The Beginning of Zuzalu
By 2022, I had been thinking about many of these topics for a while. I read and reviewed Balaji Srinivasan’s book on network states, wrote posts about what a crypto city might look like, and explored issues of governance in the context of blockchain-native digital constructs like DAOs. But the discussion seemed like it was remaining too theoretical for too long, and the time seemed ripe for a more practical experiment. And so came the idea for Zuzalu.
Zuzalu was an experiment in taking these ideas to the next level. We already have hacker houses, and hacker houses can last for months or even years, but they usually only fit around ten or twenty people. We already have conferences, and conferences fit thousands of people, but each conference only lasts a week. That is enough time to have serendipitous meetings, but not enough to have connections with true depth. So let’s take one step in both directions: create a pop-up mini-city that houses two hundred people, and lasts for two whole months.
This hits a sweet spot: it’s ambitious enough and different enough from what has already been repeated ad nauseam that we actually learn something, but still light enough that it’s logistically manageable. And it also intentionally does not center any specific vision about how something like this should be done, whether Balaji’s or otherwise.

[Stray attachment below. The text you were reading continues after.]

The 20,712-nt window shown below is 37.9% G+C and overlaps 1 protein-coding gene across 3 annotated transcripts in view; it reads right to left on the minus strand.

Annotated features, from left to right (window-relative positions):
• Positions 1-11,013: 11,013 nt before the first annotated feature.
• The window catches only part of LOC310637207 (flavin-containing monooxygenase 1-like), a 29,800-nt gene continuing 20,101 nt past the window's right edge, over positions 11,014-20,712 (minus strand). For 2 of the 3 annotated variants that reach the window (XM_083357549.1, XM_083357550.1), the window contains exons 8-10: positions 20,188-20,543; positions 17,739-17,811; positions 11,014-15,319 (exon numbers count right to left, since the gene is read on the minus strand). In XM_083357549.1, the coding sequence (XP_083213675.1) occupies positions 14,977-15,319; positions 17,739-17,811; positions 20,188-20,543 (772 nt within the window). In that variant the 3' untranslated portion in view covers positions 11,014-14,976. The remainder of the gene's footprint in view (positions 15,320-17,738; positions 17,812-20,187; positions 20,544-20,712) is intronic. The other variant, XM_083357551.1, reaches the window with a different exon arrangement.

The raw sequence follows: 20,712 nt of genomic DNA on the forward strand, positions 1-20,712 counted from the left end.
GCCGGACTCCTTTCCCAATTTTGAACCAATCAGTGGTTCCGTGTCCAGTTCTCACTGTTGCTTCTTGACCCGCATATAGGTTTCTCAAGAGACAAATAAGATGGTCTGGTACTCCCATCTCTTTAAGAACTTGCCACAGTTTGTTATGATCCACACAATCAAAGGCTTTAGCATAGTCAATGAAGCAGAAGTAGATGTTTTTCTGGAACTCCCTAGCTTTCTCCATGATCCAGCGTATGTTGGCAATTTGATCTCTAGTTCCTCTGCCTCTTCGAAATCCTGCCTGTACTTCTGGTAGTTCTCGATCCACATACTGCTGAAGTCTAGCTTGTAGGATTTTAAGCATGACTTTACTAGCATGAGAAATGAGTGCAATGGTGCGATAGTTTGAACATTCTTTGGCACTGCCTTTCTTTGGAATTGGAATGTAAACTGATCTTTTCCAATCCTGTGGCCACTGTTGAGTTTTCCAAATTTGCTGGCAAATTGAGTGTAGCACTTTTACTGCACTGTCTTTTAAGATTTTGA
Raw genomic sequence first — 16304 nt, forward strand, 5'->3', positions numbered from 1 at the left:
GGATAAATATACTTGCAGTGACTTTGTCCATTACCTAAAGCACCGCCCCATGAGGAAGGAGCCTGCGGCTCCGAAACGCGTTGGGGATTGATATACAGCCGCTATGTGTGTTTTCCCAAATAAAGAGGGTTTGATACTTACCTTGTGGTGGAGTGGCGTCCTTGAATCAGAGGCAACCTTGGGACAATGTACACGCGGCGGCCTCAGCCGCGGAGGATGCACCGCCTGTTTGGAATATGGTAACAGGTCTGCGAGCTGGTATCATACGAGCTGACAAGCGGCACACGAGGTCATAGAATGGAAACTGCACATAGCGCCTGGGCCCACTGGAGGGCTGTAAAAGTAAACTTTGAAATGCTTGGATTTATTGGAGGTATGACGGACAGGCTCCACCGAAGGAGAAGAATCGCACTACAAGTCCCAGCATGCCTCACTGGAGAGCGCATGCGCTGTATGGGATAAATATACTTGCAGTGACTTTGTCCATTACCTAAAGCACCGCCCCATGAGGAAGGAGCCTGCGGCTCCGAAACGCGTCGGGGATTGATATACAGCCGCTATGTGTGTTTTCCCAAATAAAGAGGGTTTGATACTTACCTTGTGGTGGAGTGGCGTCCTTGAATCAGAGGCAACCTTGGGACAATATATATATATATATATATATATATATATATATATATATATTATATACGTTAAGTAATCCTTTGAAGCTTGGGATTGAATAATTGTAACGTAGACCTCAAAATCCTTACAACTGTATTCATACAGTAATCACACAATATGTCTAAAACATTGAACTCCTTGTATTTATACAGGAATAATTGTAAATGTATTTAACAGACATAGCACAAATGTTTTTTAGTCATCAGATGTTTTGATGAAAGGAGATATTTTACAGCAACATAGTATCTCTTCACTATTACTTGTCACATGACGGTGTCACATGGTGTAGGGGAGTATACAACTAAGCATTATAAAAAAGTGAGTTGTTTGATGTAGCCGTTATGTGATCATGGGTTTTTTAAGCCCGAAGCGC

The work started in January. A team that started with about four people scouted out locations and decided on a resort in Montenegro. The resort is ordinarily quite expensive, but the negotiating power of renting a hundred apartments at once, plus picking an off-season time when the resort is usually empty, pushed the costs much lower.
We invited about a dozen inviters, who in turn invited more people, along with sharing an application form in a few communities: the Ethereum community, with a focus on developers and researchers working on zero-knowledge proofs, the longevity and broader biotech industry, and European rationalists. We also engaged researchers and builders of “the meta:” internet tribes, network states, community building, and governance. By February, the team expanded to about eight people and worked quickly on logistics. It was a challenge but working with an existing resort made it surprisingly manageable.
On March 25th, the event began and the two hundred guests quickly began rolling in. The parts of Zuzalu that were “centrally planned” were available from the start. We cooperated with a local restaurant to make a breakfast buffet based loosely on longevity guru Bryan Johnson’s Blueprint menu. The meals fused Bryan’s ideals of identifying the healthiest possible diet and lifestyle with the needs of practicality, such as sticking to a budget of $15 per person per day.